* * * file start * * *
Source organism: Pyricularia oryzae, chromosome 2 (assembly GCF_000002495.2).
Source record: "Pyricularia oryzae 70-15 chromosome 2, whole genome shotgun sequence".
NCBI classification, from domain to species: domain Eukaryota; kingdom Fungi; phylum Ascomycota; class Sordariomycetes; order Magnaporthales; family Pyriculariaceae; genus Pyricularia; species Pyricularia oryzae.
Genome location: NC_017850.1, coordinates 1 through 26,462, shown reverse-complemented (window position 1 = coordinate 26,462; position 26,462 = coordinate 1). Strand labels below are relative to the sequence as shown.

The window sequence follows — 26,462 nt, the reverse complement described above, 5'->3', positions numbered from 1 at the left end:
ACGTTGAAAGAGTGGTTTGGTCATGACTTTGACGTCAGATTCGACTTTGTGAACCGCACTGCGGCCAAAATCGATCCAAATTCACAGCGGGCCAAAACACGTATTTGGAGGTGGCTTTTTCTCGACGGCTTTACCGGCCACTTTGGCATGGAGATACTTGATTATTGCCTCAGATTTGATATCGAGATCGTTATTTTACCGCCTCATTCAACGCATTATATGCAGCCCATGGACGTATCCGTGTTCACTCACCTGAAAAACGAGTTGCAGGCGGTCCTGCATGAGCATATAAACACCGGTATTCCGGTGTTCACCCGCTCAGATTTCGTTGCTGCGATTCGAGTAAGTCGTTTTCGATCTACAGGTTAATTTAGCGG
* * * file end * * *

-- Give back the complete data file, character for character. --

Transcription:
Source organism: Pyricularia oryzae, chromosome 2 (assembly GCF_000002495.2).
Source record: "Pyricularia oryzae 70-15 chromosome 2, whole genome shotgun sequence".
NCBI classification, from domain to species: domain Eukaryota; kingdom Fungi; phylum Ascomycota; class Sordariomycetes; order Magnaporthales; family Pyriculariaceae; genus Pyricularia; species Pyricularia oryzae.
Genome location: NC_017850.1, coordinates 1 through 26,462, shown reverse-complemented (window position 1 = coordinate 26,462; position 26,462 = coordinate 1). Strand labels below are relative to the sequence as shown.

The window sequence follows — 26,462 nt, the reverse complement described above, 5'->3', positions numbered from 1 at the left end:
ACGTTGAAAGAGTGGTTTGGTCATGACTTTGACGTCAGATTCGACTTTGTGAACCGCACTGCGGCCAAAATCGATCCAAATTCACAGCGGGCCAAAACACGTATTTGGAGGTGGCTTTTTCTCGACGGCTTTACCGGCCACTTTGGCATGGAGATACTTGATTATTGCCTCAGATTTGATATCGAGATCGTTATTTTACCGCCTCATTCAACGCATTATATGCAGCCCATGGACGTATCCGTGTTCACTCACCTGAAAAACGAGTTGCAGGCGGTCCTGCATGAGCATATAAACACCGGTATTCCGGTGTTCACCCGCTCAGATTTCGTTGCTGCGATTCGAGTAAGTCGTTTTCGATCTACAGGTTAATTTAGCGG